As a woman, I oppose the hijacking of the feminist movement by partisan interests. The core principles of feminism are not the purview of any one political party - nor should they be. If women are free to choose, that choice must apply to politics as well as jobs, motherhood and abortion.

I reject today's so-called feminist leaders who tell me that my choices aren't the right ones because they are different than the ones they made or support. We've seen this fight before. Stay-at-home moms used to be denigrated because they chose motherhood over a career. But saner minds prevailed.

I'm a conservative. I'm also a feminist, in that I believe in the ability of women to lead a life free from coercion. Being both is not contradictory, rather it is the epitome. And the sooner today's so-called feminist leaders recognize and acknowledge this fact, the better off all women will be.

1 comment:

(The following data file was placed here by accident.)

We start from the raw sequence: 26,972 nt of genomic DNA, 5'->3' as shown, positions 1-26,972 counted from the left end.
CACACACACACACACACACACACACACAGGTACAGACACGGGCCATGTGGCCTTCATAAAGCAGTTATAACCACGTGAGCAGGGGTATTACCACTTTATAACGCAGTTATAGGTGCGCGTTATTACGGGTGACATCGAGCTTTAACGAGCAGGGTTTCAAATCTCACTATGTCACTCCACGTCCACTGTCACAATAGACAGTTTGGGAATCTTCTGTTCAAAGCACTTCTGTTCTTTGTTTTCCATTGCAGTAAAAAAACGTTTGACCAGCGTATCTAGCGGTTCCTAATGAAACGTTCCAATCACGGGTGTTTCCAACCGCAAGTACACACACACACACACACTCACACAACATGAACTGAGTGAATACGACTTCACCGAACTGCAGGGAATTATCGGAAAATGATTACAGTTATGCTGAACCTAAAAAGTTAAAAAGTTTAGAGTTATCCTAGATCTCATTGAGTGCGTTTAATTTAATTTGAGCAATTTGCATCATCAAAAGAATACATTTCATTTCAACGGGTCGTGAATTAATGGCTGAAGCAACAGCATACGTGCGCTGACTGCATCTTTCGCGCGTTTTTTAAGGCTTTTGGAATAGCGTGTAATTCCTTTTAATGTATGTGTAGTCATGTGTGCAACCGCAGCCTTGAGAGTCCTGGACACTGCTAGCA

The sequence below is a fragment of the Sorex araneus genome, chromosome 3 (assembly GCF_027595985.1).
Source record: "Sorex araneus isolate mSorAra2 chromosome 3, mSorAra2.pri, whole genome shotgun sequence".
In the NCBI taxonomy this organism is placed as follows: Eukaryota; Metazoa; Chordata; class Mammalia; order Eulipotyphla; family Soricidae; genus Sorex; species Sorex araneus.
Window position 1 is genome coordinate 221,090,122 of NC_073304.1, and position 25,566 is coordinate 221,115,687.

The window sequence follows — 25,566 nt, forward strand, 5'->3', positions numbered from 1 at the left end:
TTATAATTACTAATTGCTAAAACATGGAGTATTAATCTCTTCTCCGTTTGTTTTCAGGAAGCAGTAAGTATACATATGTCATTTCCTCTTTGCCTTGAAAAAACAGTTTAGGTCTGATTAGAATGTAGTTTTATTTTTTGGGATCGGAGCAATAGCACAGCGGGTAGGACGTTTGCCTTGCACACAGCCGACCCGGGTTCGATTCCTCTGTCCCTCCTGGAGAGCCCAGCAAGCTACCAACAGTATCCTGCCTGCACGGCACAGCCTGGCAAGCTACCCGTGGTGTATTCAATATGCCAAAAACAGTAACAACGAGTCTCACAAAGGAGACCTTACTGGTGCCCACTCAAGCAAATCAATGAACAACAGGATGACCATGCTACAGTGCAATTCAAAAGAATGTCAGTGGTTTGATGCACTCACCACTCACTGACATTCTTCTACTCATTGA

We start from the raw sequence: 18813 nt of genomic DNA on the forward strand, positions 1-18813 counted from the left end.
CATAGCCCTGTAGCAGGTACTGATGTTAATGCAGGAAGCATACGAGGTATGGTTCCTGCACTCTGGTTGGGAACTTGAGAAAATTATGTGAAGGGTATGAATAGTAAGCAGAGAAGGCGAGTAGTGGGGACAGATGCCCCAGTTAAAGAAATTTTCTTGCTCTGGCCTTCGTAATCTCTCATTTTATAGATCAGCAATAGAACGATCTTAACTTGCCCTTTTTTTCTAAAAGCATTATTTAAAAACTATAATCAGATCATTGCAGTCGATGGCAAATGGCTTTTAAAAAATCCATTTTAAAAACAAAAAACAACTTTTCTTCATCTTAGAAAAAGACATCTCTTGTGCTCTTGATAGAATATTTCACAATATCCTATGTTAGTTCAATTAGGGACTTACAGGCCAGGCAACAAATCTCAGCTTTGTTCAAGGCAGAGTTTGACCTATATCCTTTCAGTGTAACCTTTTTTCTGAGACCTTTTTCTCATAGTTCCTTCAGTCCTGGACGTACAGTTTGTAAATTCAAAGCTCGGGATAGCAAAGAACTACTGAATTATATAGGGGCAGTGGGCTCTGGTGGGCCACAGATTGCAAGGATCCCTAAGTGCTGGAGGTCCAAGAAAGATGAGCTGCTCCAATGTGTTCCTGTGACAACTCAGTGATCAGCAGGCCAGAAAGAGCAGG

Tim Higgins said...

Maggie,

As a member of the male gender, I probably shouldn't comment, but your posting caused me to do some simple research. Merriam-Webster defines feminism as: the theory of the political, economic, and social equality of the sexes. By that definition, I would say that your assessment is exactly correct.

Unfortunately feminism, like many other grass roots movements, has been hijacked by liberal philosophy. Like racial equality and the environmental movement, feminism now also embodies the concept of victimization. Race, sex, and the planet itself are all victims in this ideological battle (and probably victims of evil conservatives).

This is why Sarah Palin is such a source of fear and consternation to the feminist movement. In her Conservative form of feminism, she rejects the concept of victimhood and instead simply expects (if not demands) equal treatment as her due.

Without victims, there is no need for an expanding government bureaucracy to protect them. Without an expanding government, the liberal philosophy breaks down.

Gov Palin's (and your) form of feminism will never be accepted by liberals and a liberal media as a consequence.